Marriage has gone through profound changes over the last six decades, but we continue to speak about it as though it's the same old familiar pattern. Today's young people can listen to their grandparents tell how they fell in love, or what their first apartment was like, and feel that nothing is different. Yet marriage has changed dramatically. Today's children must marry under circumstances neither I, nor my parents, ever knew. It's sobering to contrast generations passed circumstances with what young people can expect now.
- In 1946, the vast majority of marriages were "till death do us part." Now it's a coin flip—as many as half of all first marriages end in divorce.
- Most women were virgins when they married then—and a lot of men were, too. Now, only a small percentage of partners lack sexual experience prior to their wedding day.
- Then, husbands earned money while wives stayed home to raise the kids. Today's roles are much more fluid, since most women work for pay and many work full-time even when their kids are small.
- Then, most people had grown up with a mother and dad, a pattern of family life they expected to reproduce. Now, about half of all children grow up without a full-time father because of divorce. As young adults, they enter marriage with little experience of a strong two-parent family.
- Then, the idea of a man marrying another man (or a woman another woman) would have provoked amazement, incredulity or hilarity. Now, any sixth grader can tell you what a gay marriage is.
The world is profoundly different for those who marry today, but we can do some things to help the next generation prepare for marriage.
4 ways to help the next generation
As parents, we can feel helpless to do anything to reverse the social trends our children must contend with. All social change, however, begins with one person. As individuals, therefore, we can buck destructive trends. Here are some starting points.
1. Rediscover the church.
We must make church a priority for our children. That means sports, family activities, Scouts and anything else that competes must be put firmly in second place. If kids say church is boring, so what? We don't give them an option about attending school, do we? Furthermore, if we expect our kids to make sacrifices to go to church, we should be willing to make sacrifices to make their church experience a positive one. If your church isn't reaching kids, demand change. If the change isn't coming, consider another church. We have only a few years to influence our kids to love Jesus and to catch the habit of enjoying his people. A strong faith and a strong Christian peer group are powerful influences for helping our kids buck social trends.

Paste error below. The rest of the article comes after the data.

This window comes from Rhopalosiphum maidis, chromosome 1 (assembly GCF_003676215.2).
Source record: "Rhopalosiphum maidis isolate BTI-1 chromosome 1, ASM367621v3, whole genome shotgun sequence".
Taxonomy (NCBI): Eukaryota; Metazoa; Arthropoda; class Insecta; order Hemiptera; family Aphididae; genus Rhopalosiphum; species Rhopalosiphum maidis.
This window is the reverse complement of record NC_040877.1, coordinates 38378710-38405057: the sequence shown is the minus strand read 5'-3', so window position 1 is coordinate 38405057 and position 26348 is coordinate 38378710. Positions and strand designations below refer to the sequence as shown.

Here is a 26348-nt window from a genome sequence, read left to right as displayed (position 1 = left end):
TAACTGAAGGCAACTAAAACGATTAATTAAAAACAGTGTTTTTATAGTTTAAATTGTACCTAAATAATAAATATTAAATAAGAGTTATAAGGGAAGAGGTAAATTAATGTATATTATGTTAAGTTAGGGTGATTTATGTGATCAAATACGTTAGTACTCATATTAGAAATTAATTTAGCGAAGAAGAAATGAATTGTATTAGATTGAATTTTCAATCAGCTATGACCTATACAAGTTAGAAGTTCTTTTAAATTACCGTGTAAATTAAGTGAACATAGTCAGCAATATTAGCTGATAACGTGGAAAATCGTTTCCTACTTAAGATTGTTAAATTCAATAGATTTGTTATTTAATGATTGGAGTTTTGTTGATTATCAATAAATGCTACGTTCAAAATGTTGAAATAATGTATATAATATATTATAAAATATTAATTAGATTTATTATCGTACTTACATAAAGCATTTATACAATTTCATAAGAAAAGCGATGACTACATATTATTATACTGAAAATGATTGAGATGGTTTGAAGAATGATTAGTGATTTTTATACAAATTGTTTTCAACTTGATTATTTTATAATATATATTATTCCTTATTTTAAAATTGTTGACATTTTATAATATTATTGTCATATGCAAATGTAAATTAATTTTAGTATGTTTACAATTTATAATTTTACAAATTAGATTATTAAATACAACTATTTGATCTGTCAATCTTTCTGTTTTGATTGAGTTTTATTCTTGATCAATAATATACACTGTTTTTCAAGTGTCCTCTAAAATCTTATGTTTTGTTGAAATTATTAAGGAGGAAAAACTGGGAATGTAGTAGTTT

2. Get a reality check.
We need to talk to our kids about the realities of marriage. Let me suggest on your next car trip you make marriage the topic of conversation. Ask your kids: "What qualities will you look for in a partner? How will you tell whether those qualities are there? What would be warning signs that someone wasn't likely to be a good partner? What do you think a person should do when he or she sees such warning signs?" You don't have to provide all the answers; the greatest advantage of such a conversation is that the kids can start thinking about real issues before they have to confront them.
Another approach is to ask your kids what marriages they admire, why they admire them, and what kind of person they should marry to have a marriage that others will admire. (By the way, your marriage doesn't have to be perfect to have this discussion.)